Your attempt to heal and open the heart of another who is incapable of loving you in the nurturing way your heart deserves will eventually teach you how
to love yourself. The love that one withholds intentionally or not is by no means a negative representation of them as a person nor is this article directed to personally attack those of subject. The reality is that we all experience life in unique ways which builds the way we perceive, respond, believe and express ourselves in the world. Therefore, one’s inability to express love is an extrapolation of their own set of past experiences or beliefs which is the best way they can be in life at this stage in their life from the level of awareness and growth at that point in time in their personal journey.
The connections in our lives are generally a reflection of our state of being and we will continue to encounter different connections romantic or not at different stages in life that all serve a purpose in our own personal evolution should we see it that way.
In a connection where there is an imbalance in emotional security, trust, respect and love brings out either expressive communication, internalised silence or plain conflict in the hope of adjusting and correcting the needs of each party which is sometimes successful in resolving disharmony in healthy curcumstances. However, there are circumstances where all attempts are exhausted and you’re left with settling in acceptance or motivated to ‘fix’ the other person in the hope of reaching your desired outcome of a happy balanced relationship or person. You can display love and affection, express and expect reciprocation and find yourself consistently blocked, at times presenting yourself as a vice for someone else to project their issues on. Ultimately, you can give and give until you’re empty and blue, but understand you’re fighting a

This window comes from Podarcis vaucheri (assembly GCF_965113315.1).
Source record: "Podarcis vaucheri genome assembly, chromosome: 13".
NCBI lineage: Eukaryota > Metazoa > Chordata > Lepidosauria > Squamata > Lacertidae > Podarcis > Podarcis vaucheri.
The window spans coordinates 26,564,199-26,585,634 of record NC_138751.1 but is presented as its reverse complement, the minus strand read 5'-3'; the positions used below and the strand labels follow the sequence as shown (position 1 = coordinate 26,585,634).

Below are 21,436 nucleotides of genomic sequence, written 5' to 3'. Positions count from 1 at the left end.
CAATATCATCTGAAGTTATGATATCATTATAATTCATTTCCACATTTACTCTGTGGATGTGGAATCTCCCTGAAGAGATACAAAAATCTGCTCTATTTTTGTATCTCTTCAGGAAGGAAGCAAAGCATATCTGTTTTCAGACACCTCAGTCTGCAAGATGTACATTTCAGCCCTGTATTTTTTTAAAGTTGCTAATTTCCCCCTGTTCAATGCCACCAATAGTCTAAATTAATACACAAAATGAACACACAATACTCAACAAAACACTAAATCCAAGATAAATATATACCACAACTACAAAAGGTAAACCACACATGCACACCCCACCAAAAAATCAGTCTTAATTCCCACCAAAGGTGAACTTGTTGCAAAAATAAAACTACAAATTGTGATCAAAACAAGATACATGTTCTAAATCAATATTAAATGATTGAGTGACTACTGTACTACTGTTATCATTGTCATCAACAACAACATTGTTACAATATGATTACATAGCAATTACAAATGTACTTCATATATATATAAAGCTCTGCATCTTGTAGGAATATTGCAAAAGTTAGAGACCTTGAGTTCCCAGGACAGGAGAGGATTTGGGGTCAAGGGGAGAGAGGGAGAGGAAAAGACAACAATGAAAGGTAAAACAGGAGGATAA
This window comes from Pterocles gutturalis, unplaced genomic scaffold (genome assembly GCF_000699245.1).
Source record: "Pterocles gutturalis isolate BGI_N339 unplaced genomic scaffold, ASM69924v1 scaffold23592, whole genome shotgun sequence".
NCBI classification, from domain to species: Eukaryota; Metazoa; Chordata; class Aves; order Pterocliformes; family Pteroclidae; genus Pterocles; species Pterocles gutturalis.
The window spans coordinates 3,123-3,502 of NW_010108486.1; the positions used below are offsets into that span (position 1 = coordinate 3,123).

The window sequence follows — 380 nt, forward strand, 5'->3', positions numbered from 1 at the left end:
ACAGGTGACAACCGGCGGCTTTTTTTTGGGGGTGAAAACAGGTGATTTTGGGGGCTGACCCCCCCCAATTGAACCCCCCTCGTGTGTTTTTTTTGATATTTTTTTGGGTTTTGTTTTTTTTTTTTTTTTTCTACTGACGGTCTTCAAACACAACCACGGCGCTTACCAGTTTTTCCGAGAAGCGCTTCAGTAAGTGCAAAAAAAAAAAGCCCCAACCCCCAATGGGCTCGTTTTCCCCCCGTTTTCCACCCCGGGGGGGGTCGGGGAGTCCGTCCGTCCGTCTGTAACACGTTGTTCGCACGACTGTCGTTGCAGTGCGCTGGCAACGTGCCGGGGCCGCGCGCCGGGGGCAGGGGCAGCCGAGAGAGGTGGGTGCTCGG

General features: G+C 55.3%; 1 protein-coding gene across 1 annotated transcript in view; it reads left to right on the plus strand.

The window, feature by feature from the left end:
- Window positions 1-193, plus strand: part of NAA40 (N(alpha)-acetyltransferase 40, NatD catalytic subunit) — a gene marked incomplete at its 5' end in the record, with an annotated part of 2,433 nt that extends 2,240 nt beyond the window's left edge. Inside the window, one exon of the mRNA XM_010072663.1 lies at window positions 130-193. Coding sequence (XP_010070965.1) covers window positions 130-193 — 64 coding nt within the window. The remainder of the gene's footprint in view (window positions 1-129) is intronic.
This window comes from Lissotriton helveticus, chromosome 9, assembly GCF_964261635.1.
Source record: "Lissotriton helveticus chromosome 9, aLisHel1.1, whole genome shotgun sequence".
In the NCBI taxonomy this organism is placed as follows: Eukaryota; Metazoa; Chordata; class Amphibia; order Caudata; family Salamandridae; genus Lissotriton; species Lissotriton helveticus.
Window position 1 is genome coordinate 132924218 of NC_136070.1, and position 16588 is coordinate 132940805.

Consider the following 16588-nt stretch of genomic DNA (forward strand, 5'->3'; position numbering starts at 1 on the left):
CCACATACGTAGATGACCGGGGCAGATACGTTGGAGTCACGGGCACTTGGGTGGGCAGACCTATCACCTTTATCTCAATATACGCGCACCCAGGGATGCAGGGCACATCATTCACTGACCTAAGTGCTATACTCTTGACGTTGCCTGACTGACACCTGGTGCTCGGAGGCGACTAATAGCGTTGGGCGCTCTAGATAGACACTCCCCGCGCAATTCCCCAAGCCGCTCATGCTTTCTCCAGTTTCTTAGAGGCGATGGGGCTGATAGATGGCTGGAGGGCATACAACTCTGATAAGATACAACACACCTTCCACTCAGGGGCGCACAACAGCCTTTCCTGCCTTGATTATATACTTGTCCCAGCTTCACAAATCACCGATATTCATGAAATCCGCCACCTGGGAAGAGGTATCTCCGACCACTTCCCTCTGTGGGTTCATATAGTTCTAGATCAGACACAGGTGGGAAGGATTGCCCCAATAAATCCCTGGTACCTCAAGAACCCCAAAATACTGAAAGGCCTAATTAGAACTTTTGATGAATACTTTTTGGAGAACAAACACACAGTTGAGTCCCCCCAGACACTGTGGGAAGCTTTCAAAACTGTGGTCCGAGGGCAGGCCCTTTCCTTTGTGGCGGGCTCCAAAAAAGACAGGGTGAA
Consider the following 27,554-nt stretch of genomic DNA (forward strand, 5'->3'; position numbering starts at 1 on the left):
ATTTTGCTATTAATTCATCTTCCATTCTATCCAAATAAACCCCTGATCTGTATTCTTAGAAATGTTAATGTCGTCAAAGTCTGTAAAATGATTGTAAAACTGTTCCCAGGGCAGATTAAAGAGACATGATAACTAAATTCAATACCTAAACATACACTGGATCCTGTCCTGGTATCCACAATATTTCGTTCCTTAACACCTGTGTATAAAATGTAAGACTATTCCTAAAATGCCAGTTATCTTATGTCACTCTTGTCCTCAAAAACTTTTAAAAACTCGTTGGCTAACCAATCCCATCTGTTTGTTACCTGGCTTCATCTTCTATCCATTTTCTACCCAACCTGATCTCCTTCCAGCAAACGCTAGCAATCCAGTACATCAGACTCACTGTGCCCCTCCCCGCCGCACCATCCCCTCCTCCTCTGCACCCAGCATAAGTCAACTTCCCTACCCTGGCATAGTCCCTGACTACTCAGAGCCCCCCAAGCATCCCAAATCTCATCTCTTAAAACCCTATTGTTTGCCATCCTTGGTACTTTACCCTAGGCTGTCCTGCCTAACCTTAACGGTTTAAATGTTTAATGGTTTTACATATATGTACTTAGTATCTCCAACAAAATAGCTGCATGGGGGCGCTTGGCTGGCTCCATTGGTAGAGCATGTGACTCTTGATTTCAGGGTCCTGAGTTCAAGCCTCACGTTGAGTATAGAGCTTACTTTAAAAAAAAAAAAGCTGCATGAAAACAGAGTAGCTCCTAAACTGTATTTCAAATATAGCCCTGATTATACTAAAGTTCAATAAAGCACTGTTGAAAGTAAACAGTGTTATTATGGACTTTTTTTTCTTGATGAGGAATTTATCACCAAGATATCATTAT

battle you will never win. It is only until your lack of self-value is in question from a place deep inside you. We all understand that it is incredibly hurtful to feel unloved/unwanted in any sense but in that discomfort lies the realisation that in
all of its sadness, the responsibility to open a heart, to give and receive love relies solely on the one whom is unable to love. Whether or not
they choose to partake in the self-work required to experience a level emotional fulfillment in their lives is completely up to them, never you.
The point to which this awareness is developed on your part is where a lesson of self-love or lack of is taught and propositioned for action which some of us choose to ignore and find ourselves looping around the same cycles or in the same relationship dynamics until we’re ready to understand the full teaching of what is being presented and honour ourselves. Where your self-value is compromising your peace and happiness is where you need to let go of what you can not control with love, understanding and compassion for all parties involved, meaning you too. This dejection not only gives you the opportunity to open yourself to receiving what you do deserve but also gives the other person an opportunity to confront the roots of their own unhappiness.
One of the most courageous decisions you’ll ever make is to finally let go of what is hurting your heart and soul
Our happiness and self-work is our own responsibility, when we seek it out in others or try it will never be found, happiness starts with ourselves and the actions and steps we take should always be motivated by that.
Love, Glenda xx